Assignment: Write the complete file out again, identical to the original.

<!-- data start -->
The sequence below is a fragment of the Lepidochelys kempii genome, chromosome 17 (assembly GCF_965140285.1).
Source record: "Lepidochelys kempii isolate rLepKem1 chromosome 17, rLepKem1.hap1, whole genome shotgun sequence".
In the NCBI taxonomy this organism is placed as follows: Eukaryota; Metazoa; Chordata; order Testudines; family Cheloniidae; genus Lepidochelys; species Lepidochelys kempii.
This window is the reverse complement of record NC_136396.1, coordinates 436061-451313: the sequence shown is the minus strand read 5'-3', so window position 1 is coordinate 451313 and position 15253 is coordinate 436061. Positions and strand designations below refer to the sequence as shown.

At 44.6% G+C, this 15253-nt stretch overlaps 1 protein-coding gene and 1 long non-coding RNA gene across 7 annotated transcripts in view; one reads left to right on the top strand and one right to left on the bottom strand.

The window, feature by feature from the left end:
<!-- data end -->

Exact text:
The sequence below is a fragment of the Lepidochelys kempii genome, chromosome 17 (assembly GCF_965140285.1).
Source record: "Lepidochelys kempii isolate rLepKem1 chromosome 17, rLepKem1.hap1, whole genome shotgun sequence".
In the NCBI taxonomy this organism is placed as follows: Eukaryota; Metazoa; Chordata; order Testudines; family Cheloniidae; genus Lepidochelys; species Lepidochelys kempii.
This window is the reverse complement of record NC_136396.1, coordinates 436061-451313: the sequence shown is the minus strand read 5'-3', so window position 1 is coordinate 451313 and position 15253 is coordinate 436061. Positions and strand designations below refer to the sequence as shown.

At 44.6% G+C, this 15253-nt stretch overlaps 1 protein-coding gene and 1 long non-coding RNA gene across 7 annotated transcripts in view; one reads left to right on the top strand and one right to left on the bottom strand.

The window, feature by feature from the left end: